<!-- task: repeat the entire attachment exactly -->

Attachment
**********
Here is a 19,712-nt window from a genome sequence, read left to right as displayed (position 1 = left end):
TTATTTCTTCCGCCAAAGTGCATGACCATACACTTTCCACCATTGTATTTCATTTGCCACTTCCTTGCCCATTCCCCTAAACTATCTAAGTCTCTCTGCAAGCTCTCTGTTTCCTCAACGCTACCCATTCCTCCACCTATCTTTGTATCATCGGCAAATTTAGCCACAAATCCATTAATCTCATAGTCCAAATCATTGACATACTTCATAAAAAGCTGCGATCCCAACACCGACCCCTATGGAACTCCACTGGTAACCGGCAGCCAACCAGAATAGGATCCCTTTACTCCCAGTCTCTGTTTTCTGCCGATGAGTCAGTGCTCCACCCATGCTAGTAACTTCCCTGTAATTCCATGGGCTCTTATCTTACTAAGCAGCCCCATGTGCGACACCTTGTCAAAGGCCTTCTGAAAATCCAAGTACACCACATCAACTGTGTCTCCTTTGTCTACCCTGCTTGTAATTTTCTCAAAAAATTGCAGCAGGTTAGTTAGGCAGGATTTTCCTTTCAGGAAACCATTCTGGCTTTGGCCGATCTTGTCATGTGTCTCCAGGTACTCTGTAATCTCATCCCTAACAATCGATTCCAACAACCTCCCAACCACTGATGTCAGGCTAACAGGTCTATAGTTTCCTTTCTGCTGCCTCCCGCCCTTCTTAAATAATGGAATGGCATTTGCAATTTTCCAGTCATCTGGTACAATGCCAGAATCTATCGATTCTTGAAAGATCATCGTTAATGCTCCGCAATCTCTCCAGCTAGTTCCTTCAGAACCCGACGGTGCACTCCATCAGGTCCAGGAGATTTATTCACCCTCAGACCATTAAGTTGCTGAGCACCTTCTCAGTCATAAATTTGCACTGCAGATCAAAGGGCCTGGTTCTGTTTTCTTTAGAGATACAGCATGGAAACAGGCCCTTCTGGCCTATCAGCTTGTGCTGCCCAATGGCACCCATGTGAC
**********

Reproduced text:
Here is a 19,712-nt window from a genome sequence, read left to right as displayed (position 1 = left end):
TTATTTCTTCCGCCAAAGTGCATGACCATACACTTTCCACCATTGTATTTCATTTGCCACTTCCTTGCCCATTCCCCTAAACTATCTAAGTCTCTCTGCAAGCTCTCTGTTTCCTCAACGCTACCCATTCCTCCACCTATCTTTGTATCATCGGCAAATTTAGCCACAAATCCATTAATCTCATAGTCCAAATCATTGACATACTTCATAAAAAGCTGCGATCCCAACACCGACCCCTATGGAACTCCACTGGTAACCGGCAGCCAACCAGAATAGGATCCCTTTACTCCCAGTCTCTGTTTTCTGCCGATGAGTCAGTGCTCCACCCATGCTAGTAACTTCCCTGTAATTCCATGGGCTCTTATCTTACTAAGCAGCCCCATGTGCGACACCTTGTCAAAGGCCTTCTGAAAATCCAAGTACACCACATCAACTGTGTCTCCTTTGTCTACCCTGCTTGTAATTTTCTCAAAAAATTGCAGCAGGTTAGTTAGGCAGGATTTTCCTTTCAGGAAACCATTCTGGCTTTGGCCGATCTTGTCATGTGTCTCCAGGTACTCTGTAATCTCATCCCTAACAATCGATTCCAACAACCTCCCAACCACTGATGTCAGGCTAACAGGTCTATAGTTTCCTTTCTGCTGCCTCCCGCCCTTCTTAAATAATGGAATGGCATTTGCAATTTTCCAGTCATCTGGTACAATGCCAGAATCTATCGATTCTTGAAAGATCATCGTTAATGCTCCGCAATCTCTCCAGCTAGTTCCTTCAGAACCCGACGGTGCACTCCATCAGGTCCAGGAGATTTATTCACCCTCAGACCATTAAGTTGCTGAGCACCTTCTCAGTCATAAATTTGCACTGCAGATCAAAGGGCCTGGTTCTGTTTTCTTTAGAGATACAGCATGGAAACAGGCCCTTCTGGCCTATCAGCTTGTGCTGCCCAATGGCACCCATGTGAC